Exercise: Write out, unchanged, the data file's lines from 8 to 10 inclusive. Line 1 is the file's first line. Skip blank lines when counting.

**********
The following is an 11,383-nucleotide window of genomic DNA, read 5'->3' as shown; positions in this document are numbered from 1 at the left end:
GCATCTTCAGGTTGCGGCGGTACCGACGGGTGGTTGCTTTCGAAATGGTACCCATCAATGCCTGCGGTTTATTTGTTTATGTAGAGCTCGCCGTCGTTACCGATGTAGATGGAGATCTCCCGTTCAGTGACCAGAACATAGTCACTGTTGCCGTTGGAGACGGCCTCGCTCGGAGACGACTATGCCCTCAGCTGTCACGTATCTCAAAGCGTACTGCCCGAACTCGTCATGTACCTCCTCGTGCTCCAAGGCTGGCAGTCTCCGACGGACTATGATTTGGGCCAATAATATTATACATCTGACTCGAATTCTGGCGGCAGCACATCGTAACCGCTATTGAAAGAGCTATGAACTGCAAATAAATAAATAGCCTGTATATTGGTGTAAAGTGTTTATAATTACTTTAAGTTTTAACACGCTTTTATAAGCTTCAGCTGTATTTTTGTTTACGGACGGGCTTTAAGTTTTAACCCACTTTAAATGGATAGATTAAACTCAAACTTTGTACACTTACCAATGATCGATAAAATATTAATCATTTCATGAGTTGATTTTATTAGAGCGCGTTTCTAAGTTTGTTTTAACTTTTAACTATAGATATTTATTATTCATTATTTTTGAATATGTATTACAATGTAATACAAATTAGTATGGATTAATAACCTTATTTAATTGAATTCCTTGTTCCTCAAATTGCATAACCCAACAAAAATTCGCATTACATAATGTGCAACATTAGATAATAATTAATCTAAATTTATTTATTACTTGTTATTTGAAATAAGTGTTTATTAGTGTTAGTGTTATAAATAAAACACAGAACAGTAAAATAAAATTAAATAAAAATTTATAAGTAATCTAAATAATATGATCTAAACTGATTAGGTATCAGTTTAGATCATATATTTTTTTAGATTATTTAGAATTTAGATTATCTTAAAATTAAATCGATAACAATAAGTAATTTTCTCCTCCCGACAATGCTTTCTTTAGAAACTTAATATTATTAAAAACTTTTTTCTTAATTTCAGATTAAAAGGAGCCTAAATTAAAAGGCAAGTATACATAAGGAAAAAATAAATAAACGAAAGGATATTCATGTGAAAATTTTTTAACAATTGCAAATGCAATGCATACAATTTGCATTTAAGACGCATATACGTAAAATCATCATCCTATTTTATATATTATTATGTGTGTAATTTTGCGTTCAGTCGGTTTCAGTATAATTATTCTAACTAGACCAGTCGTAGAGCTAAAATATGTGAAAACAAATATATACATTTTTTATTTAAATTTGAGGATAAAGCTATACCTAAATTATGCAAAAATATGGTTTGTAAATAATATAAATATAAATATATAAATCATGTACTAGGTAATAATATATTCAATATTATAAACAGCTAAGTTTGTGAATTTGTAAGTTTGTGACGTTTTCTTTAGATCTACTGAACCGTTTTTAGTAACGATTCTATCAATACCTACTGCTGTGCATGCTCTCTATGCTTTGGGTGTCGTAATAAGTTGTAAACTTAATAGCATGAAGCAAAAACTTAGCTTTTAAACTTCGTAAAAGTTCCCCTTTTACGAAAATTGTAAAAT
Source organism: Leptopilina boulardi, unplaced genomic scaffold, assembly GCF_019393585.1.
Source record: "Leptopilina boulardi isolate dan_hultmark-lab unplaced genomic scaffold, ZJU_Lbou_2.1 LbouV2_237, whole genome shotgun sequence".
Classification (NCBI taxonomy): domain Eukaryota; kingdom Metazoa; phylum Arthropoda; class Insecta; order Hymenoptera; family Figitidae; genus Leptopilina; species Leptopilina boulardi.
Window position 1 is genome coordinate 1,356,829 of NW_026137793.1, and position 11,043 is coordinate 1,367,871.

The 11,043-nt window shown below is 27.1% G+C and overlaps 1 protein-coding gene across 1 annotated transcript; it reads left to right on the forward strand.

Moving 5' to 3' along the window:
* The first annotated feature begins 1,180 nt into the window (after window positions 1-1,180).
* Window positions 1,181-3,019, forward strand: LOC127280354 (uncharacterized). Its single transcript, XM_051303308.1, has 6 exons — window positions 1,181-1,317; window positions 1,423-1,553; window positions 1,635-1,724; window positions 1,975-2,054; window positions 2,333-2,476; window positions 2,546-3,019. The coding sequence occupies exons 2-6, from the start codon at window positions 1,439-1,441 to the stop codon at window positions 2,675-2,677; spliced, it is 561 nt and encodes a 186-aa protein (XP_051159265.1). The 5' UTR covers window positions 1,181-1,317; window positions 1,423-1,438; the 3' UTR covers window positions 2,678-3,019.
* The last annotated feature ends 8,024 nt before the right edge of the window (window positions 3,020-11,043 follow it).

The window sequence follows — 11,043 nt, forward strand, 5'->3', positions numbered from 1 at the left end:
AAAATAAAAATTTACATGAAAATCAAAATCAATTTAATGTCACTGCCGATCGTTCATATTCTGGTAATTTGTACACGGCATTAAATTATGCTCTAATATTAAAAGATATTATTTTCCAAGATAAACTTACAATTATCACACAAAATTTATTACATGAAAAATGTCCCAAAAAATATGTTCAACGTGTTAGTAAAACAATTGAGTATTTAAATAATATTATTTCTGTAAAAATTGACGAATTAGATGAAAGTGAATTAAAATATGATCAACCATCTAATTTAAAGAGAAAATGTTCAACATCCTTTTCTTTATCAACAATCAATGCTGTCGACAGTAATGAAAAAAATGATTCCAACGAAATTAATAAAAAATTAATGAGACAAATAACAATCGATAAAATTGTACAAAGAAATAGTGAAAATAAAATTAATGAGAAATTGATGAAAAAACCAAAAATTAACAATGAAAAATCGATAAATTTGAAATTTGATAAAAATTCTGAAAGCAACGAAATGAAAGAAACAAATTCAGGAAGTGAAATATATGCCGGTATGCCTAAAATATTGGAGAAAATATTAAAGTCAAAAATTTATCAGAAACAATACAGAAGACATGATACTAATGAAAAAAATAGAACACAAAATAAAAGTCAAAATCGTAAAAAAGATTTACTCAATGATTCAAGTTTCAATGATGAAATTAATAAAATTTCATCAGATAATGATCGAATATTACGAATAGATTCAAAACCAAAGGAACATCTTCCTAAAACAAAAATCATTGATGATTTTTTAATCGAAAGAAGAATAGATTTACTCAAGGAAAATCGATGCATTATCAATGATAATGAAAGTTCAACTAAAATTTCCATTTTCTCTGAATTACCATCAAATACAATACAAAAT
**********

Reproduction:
Moving 5' to 3' along the window:
* The first annotated feature begins 1,180 nt into the window (after window positions 1-1,180).
* Window positions 1,181-3,019, forward strand: LOC127280354 (uncharacterized). Its single transcript, XM_051303308.1, has 6 exons — window positions 1,181-1,317; window positions 1,423-1,553; window positions 1,635-1,724; window positions 1,975-2,054; window positions 2,333-2,476; window positions 2,546-3,019. The coding sequence occupies exons 2-6, from the start codon at window positions 1,439-1,441 to the stop codon at window positions 2,675-2,677; spliced, it is 561 nt and encodes a 186-aa protein (XP_051159265.1). The 5' UTR covers window positions 1,181-1,317; window positions 1,423-1,438; the 3' UTR covers window positions 2,678-3,019.